Printing and Distribution Options
If an Aquiline Books author or editor wishes to make print versions of their work available, staff of the UNT Libraries Scholarly Publishing Services will advise on options. While publishers traditionally decide how many copies of a title to print, based on their sales projections, decisions about printing Aquiline Books titles are left to the author or editor.
For those who wish to understand the options before an in-person discussion, this page explains the implications of the various options and offers a few suggestions of vendors that you might choose to enter into a relationship with.
Printing copies in advance or on demand?
The first decision to make is whether to pay for copies to be printed in advance or instead have them be printed “on demand” when a customer places an order:
|Printed in advance (a "print run")||Print on demand ("POD")|
|Copies are stored in a distribution center, ready to be shipped to bookstores and directly to customers||No inventory is held on hand.|
|Bookstores can order copies of the book to keep on hand and return unsold copies.||In most cases, bookstores will only order a copy if a customer requests the title and agrees to pay for it. (However, some POD providers allow you to make books returnable if you absorb the cost of returned books or agree to accept them yourself.)|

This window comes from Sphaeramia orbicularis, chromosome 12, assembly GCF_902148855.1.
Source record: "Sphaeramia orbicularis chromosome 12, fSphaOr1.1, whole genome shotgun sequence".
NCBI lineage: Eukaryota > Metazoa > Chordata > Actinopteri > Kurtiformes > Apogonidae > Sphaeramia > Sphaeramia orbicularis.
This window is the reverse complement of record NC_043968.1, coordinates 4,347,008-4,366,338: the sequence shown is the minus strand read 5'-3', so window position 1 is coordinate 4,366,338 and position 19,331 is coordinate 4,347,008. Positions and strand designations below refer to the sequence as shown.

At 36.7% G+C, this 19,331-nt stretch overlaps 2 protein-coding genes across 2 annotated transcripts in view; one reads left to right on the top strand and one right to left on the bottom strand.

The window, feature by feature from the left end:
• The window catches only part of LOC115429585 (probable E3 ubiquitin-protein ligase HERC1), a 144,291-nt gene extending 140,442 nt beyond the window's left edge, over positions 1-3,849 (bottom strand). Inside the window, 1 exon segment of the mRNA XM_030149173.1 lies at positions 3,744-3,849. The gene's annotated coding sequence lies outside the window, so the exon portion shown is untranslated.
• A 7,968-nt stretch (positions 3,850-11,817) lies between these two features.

|The more copies you print, the lower the cost per unit, allowing you more profit per sale.||Except at the smallest quantities, individual copies cost more to produce than as part of a print run, leaving less profit per sale.|
Note that certain types of printing technology (such as glossy paper and extremely high-resolution printing and inserts with glossy paper, rice paper, or flaps) are rarely available using POD technology.
You are welcome to order a print run and distribute copies yourself: accepting orders, collecting payment, and mailing copies. Alternatively, you can arrange with a vendor to handle these functions for you. They will store your print run in their warehouse and keep you apprised of the inventory level so that you can decide whether to have more copies printed.
Many POD printers offer a distribution service as well since it’s efficient for them to mail a copy once they manufacture it. Some distribution services can both store print inventory and do POD, allowing a title to move from one type of fulfillment to another. However, they may offer copies for sale on different terms depending on how they were manufactured: copies from a print inventory are usually offered to bookstores with free shipping and to bookstores and directly to customers as returnable, whereas with certain POD channels, the customer or even the publisher (in this case, you) may be charged for shipping, and the bookstore or customer may not be able to return the copy. Some POD vendors allow returns of copies but then charge the publisher (you) for shipping on the return.
Printing and distribution by the UNT Press (through the Texas Book Consortium)